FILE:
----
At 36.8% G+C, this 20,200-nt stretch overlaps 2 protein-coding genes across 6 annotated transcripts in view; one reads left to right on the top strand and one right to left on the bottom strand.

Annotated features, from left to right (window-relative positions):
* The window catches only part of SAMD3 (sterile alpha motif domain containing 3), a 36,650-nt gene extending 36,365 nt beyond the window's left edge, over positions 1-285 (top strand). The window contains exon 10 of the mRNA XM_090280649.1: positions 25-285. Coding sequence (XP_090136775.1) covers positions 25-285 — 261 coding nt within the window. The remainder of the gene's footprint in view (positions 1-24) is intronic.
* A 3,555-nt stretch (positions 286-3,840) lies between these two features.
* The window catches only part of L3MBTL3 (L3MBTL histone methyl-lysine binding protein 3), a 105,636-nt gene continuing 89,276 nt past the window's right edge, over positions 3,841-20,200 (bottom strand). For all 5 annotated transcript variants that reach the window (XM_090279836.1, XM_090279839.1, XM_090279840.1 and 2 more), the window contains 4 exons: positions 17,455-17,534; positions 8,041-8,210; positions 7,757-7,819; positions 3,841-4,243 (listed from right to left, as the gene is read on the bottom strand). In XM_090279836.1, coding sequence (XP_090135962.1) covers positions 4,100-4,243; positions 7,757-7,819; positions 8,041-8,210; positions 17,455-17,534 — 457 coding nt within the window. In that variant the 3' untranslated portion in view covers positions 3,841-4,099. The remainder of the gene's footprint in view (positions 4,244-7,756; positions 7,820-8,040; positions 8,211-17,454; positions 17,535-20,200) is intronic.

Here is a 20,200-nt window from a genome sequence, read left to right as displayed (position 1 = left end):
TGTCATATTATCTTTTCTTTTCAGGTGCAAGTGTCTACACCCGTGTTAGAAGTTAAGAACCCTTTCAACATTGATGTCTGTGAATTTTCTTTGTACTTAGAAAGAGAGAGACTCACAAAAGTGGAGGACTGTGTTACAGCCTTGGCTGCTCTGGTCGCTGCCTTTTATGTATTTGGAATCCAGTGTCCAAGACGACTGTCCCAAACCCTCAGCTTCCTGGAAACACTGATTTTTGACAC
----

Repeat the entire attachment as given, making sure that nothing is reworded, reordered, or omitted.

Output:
At 36.8% G+C, this 20,200-nt stretch overlaps 2 protein-coding genes across 6 annotated transcripts in view; one reads left to right on the top strand and one right to left on the bottom strand.

Annotated features, from left to right (window-relative positions):
* The window catches only part of SAMD3 (sterile alpha motif domain containing 3), a 36,650-nt gene extending 36,365 nt beyond the window's left edge, over positions 1-285 (top strand). The window contains exon 10 of the mRNA XM_090280649.1: positions 25-285. Coding sequence (XP_090136775.1) covers positions 25-285 — 261 coding nt within the window. The remainder of the gene's footprint in view (positions 1-24) is intronic.
* A 3,555-nt stretch (positions 286-3,840) lies between these two features.
* The window catches only part of L3MBTL3 (L3MBTL histone methyl-lysine binding protein 3), a 105,636-nt gene continuing 89,276 nt past the window's right edge, over positions 3,841-20,200 (bottom strand). For all 5 annotated transcript variants that reach the window (XM_090279836.1, XM_090279839.1, XM_090279840.1 and 2 more), the window contains 4 exons: positions 17,455-17,534; positions 8,041-8,210; positions 7,757-7,819; positions 3,841-4,243 (listed from right to left, as the gene is read on the bottom strand). In XM_090279836.1, coding sequence (XP_090135962.1) covers positions 4,100-4,243; positions 7,757-7,819; positions 8,041-8,210; positions 17,455-17,534 — 457 coding nt within the window. In that variant the 3' untranslated portion in view covers positions 3,841-4,099. The remainder of the gene's footprint in view (positions 4,244-7,756; positions 7,820-8,040; positions 8,211-17,454; positions 17,535-20,200) is intronic.

Here is a 20,200-nt window from a genome sequence, read left to right as displayed (position 1 = left end):
TGTCATATTATCTTTTCTTTTCAGGTGCAAGTGTCTACACCCGTGTTAGAAGTTAAGAACCCTTTCAACATTGATGTCTGTGAATTTTCTTTGTACTTAGAAAGAGAGAGACTCACAAAAGTGGAGGACTGTGTTACAGCCTTGGCTGCTCTGGTCGCTGCCTTTTATGTATTTGGAATCCAGTGTCCAAGACGACTGTCCCAAACCCTCAGCTTCCTGGAAACACTGATTTTTGACAC